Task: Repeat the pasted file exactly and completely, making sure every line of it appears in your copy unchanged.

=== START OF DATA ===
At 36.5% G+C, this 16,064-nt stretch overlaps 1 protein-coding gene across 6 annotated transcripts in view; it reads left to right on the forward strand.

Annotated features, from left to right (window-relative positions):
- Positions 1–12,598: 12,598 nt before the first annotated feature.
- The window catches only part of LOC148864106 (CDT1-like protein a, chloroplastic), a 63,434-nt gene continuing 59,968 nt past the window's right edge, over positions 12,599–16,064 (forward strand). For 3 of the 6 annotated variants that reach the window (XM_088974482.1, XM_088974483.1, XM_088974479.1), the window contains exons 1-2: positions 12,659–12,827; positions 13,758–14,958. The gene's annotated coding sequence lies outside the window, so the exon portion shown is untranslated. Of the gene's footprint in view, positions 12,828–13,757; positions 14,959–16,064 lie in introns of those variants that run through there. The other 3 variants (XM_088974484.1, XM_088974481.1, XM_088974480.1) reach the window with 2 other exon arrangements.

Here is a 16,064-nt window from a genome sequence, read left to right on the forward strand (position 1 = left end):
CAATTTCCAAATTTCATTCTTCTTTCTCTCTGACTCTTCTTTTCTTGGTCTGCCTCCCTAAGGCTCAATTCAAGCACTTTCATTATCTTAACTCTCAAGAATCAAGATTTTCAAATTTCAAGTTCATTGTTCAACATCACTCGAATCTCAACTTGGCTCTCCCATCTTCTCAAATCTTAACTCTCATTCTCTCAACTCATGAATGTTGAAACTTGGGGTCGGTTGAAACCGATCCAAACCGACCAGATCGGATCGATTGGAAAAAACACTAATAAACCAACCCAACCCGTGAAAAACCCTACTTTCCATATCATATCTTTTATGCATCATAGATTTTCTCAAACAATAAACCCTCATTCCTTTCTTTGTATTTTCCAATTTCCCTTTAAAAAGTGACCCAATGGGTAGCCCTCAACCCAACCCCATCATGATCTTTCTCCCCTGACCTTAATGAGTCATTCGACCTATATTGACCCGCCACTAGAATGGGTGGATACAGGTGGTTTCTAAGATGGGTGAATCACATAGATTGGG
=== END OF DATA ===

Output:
At 36.5% G+C, this 16,064-nt stretch overlaps 1 protein-coding gene across 6 annotated transcripts in view; it reads left to right on the forward strand.

Annotated features, from left to right (window-relative positions):
- Positions 1–12,598: 12,598 nt before the first annotated feature.
- The window catches only part of LOC148864106 (CDT1-like protein a, chloroplastic), a 63,434-nt gene continuing 59,968 nt past the window's right edge, over positions 12,599–16,064 (forward strand). For 3 of the 6 annotated variants that reach the window (XM_088974482.1, XM_088974483.1, XM_088974479.1), the window contains exons 1-2: positions 12,659–12,827; positions 13,758–14,958. The gene's annotated coding sequence lies outside the window, so the exon portion shown is untranslated. Of the gene's footprint in view, positions 12,828–13,757; positions 14,959–16,064 lie in introns of those variants that run through there. The other 3 variants (XM_088974484.1, XM_088974481.1, XM_088974480.1) reach the window with 2 other exon arrangements.

Here is a 16,064-nt window from a genome sequence, read left to right on the forward strand (position 1 = left end):
CAATTTCCAAATTTCATTCTTCTTTCTCTCTGACTCTTCTTTTCTTGGTCTGCCTCCCTAAGGCTCAATTCAAGCACTTTCATTATCTTAACTCTCAAGAATCAAGATTTTCAAATTTCAAGTTCATTGTTCAACATCACTCGAATCTCAACTTGGCTCTCCCATCTTCTCAAATCTTAACTCTCATTCTCTCAACTCATGAATGTTGAAACTTGGGGTCGGTTGAAACCGATCCAAACCGACCAGATCGGATCGATTGGAAAAAACACTAATAAACCAACCCAACCCGTGAAAAACCCTACTTTCCATATCATATCTTTTATGCATCATAGATTTTCTCAAACAATAAACCCTCATTCCTTTCTTTGTATTTTCCAATTTCCCTTTAAAAAGTGACCCAATGGGTAGCCCTCAACCCAACCCCATCATGATCTTTCTCCCCTGACCTTAATGAGTCATTCGACCTATATTGACCCGCCACTAGAATGGGTGGATACAGGTGGTTTCTAAGATGGGTGAATCACATAGATTGGG